New ZeroConf Spec

Florian Zeitz Florian.Zeitz at
Fri Jul 21 14:56:00 BST 2006

Hash: SHA1

Hervé Fache wrote:
> An example that comes to my mind, please correct if I am wrong, is
> printers. A rogue machine could advertise a printer, and you decide to
> use it. You then end up printing your confidential document on your 15
> years old neighbour's printer...
> A machine could pretend being a router, and you end up having all your
> data going through your 15 years old neighbour's father who is trying
> to get your banking card details.
Both cases are possible, but won't really happen IMHO.
1. Why would your neighbors PC be on the same network as yours?
2. Why would you print to a printer of which you don't know the
location, didn't know it existed, that is connected to an unknown PC?
3. Why would a unexperienced user configure routing?
4. Why would a experienced user use a router he doesn't know?

> DNS is why I am interested in ZeroConf. Again, what happens if the
> machine you know as, say, 'Everest', is down, and your neighbour's
> wife machine is intentionally (or not?) called Everest too, and on the
> same network?
Most probably there will be a machine called Everest shown in your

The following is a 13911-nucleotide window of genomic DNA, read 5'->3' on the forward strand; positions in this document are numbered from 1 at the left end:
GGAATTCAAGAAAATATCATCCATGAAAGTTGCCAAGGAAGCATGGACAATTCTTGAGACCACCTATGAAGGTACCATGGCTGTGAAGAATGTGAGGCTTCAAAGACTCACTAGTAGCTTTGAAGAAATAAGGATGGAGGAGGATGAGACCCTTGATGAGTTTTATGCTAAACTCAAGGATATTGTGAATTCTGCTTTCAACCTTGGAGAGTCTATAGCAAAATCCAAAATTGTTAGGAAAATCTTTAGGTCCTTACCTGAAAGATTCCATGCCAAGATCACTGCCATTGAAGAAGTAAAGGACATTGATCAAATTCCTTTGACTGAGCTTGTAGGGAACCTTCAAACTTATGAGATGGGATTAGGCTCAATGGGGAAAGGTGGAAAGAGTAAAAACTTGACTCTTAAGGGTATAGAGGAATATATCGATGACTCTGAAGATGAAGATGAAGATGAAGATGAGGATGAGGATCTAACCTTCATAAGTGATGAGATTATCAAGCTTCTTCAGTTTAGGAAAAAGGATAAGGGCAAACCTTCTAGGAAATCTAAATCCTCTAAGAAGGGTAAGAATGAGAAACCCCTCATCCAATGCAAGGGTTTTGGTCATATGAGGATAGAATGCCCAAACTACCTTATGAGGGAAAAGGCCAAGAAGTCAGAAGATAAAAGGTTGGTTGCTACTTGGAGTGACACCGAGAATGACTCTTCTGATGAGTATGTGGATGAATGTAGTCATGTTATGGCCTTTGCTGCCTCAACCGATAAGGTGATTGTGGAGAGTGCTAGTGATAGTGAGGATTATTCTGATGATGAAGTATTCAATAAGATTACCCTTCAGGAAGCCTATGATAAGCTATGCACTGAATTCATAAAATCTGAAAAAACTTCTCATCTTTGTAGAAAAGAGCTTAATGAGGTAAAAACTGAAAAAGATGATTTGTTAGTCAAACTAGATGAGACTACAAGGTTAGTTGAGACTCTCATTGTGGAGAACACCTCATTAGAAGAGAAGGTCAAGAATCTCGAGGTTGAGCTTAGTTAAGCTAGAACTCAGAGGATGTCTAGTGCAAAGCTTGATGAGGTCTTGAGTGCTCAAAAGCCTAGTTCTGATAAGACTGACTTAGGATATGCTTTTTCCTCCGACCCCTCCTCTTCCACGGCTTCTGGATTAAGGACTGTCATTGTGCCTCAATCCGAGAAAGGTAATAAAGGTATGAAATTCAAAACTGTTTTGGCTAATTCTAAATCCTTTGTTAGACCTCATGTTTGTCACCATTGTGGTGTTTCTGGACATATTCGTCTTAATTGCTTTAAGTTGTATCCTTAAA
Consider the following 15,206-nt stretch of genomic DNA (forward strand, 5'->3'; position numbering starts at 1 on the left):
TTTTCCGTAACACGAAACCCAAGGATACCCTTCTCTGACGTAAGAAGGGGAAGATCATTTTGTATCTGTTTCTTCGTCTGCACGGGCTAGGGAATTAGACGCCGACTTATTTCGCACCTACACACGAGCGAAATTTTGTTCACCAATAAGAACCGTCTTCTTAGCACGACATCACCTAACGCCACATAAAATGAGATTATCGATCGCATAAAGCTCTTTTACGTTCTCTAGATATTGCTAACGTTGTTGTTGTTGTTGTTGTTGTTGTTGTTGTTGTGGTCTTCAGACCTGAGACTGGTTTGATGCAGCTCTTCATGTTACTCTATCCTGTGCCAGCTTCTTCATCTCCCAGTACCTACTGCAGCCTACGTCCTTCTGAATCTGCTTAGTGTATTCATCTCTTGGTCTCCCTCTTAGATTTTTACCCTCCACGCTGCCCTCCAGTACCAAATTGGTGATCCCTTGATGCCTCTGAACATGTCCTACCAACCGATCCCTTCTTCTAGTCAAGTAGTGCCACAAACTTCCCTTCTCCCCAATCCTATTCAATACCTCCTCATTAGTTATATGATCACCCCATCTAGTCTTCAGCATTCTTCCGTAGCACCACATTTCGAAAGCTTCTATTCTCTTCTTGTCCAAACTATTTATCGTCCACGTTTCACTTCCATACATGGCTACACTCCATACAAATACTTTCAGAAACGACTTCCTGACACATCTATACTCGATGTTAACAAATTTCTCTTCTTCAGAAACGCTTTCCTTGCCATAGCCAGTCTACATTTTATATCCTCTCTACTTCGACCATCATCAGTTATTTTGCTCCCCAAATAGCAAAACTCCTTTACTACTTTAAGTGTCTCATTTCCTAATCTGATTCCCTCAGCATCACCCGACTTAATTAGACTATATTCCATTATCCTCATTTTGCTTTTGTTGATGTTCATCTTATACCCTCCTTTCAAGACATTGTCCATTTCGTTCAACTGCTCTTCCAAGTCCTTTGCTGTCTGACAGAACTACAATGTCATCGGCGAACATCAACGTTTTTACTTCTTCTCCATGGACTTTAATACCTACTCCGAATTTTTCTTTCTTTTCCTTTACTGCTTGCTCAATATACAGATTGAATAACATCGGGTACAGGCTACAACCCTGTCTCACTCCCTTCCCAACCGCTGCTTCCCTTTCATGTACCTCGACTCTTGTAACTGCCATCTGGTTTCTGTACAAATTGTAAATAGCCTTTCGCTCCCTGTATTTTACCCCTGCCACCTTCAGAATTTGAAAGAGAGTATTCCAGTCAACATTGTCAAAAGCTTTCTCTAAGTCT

network. But why would your neighbors do that and especially why are
they in your network in the first place? This would probably already
possible if they set up a DHCP/DNS server.

> I now stand corrected about the fact that the networks meant for local
> use are also used for non-local stuff in Australia, so really, how to
> make sure that a service advertised is indeed local to YOUR house?
> Encryption comes to my mind, more complicated, but a lot safer. Is it
> possible to use an SSL layer or something with ZeroConf?
Use a router/firewall? And don't use WLAN especially not unencrypted. If
you don't accept incoming traffic how would anybody send data to a
service in your house?

Somehow all the posts and scenarios on the mailing list question my
understanding of the way networks work. Regardless if you have zeroconf
or not, the service in your local network will be equally available, it
may just be easier to discover. So if their is a risk of a unallowed
person using it, it is already present it would just be made a little
bit higher with zeroconf.
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